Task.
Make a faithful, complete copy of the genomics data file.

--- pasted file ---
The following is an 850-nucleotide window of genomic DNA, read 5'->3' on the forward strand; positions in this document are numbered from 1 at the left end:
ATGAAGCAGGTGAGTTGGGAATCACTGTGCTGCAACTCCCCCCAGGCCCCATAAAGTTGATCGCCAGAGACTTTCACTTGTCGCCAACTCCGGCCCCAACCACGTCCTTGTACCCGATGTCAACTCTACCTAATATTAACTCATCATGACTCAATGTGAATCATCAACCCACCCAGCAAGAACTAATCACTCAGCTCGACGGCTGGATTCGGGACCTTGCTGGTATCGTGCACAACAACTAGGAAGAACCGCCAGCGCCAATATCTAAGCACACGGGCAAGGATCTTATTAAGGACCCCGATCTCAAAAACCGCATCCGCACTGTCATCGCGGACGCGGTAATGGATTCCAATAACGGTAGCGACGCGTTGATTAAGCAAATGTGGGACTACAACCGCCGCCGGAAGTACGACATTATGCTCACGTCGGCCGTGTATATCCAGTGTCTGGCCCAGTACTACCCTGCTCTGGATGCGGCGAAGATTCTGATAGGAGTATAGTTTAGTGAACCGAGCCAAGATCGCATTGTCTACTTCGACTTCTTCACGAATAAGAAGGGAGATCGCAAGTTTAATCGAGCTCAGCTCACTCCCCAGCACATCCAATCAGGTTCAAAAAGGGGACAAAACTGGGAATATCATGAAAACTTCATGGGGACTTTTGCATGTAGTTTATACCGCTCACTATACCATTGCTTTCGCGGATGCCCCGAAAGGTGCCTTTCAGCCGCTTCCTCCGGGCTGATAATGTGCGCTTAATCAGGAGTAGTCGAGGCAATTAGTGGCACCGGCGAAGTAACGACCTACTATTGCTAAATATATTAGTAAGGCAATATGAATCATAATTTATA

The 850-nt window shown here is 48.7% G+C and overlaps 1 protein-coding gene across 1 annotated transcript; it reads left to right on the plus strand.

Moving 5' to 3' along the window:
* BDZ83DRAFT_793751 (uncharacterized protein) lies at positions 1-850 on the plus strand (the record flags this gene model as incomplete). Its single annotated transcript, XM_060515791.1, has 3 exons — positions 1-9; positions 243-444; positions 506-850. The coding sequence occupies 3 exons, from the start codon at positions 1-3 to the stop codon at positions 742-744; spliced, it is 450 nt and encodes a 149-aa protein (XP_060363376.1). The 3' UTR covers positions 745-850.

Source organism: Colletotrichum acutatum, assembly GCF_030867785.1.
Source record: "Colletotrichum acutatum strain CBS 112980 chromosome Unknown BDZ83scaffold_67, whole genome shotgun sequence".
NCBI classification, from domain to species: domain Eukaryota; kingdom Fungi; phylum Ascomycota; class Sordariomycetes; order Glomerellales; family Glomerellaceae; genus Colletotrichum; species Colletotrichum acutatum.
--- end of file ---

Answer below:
The following is an 850-nucleotide window of genomic DNA, read 5'->3' on the forward strand; positions in this document are numbered from 1 at the left end:
ATGAAGCAGGTGAGTTGGGAATCACTGTGCTGCAACTCCCCCCAGGCCCCATAAAGTTGATCGCCAGAGACTTTCACTTGTCGCCAACTCCGGCCCCAACCACGTCCTTGTACCCGATGTCAACTCTACCTAATATTAACTCATCATGACTCAATGTGAATCATCAACCCACCCAGCAAGAACTAATCACTCAGCTCGACGGCTGGATTCGGGACCTTGCTGGTATCGTGCACAACAACTAGGAAGAACCGCCAGCGCCAATATCTAAGCACACGGGCAAGGATCTTATTAAGGACCCCGATCTCAAAAACCGCATCCGCACTGTCATCGCGGACGCGGTAATGGATTCCAATAACGGTAGCGACGCGTTGATTAAGCAAATGTGGGACTACAACCGCCGCCGGAAGTACGACATTATGCTCACGTCGGCCGTGTATATCCAGTGTCTGGCCCAGTACTACCCTGCTCTGGATGCGGCGAAGATTCTGATAGGAGTATAGTTTAGTGAACCGAGCCAAGATCGCATTGTCTACTTCGACTTCTTCACGAATAAGAAGGGAGATCGCAAGTTTAATCGAGCTCAGCTCACTCCCCAGCACATCCAATCAGGTTCAAAAAGGGGACAAAACTGGGAATATCATGAAAACTTCATGGGGACTTTTGCATGTAGTTTATACCGCTCACTATACCATTGCTTTCGCGGATGCCCCGAAAGGTGCCTTTCAGCCGCTTCCTCCGGGCTGATAATGTGCGCTTAATCAGGAGTAGTCGAGGCAATTAGTGGCACCGGCGAAGTAACGACCTACTATTGCTAAATATATTAGTAAGGCAATATGAATCATAATTTATA

The 850-nt window shown here is 48.7% G+C and overlaps 1 protein-coding gene across 1 annotated transcript; it reads left to right on the plus strand.

Moving 5' to 3' along the window:
* BDZ83DRAFT_793751 (uncharacterized protein) lies at positions 1-850 on the plus strand (the record flags this gene model as incomplete). Its single annotated transcript, XM_060515791.1, has 3 exons — positions 1-9; positions 243-444; positions 506-850. The coding sequence occupies 3 exons, from the start codon at positions 1-3 to the stop codon at positions 742-744; spliced, it is 450 nt and encodes a 149-aa protein (XP_060363376.1). The 3' UTR covers positions 745-850.

Source organism: Colletotrichum acutatum, assembly GCF_030867785.1.
Source record: "Colletotrichum acutatum strain CBS 112980 chromosome Unknown BDZ83scaffold_67, whole genome shotgun sequence".
NCBI classification, from domain to species: domain Eukaryota; kingdom Fungi; phylum Ascomycota; class Sordariomycetes; order Glomerellales; family Glomerellaceae; genus Colletotrichum; species Colletotrichum acutatum.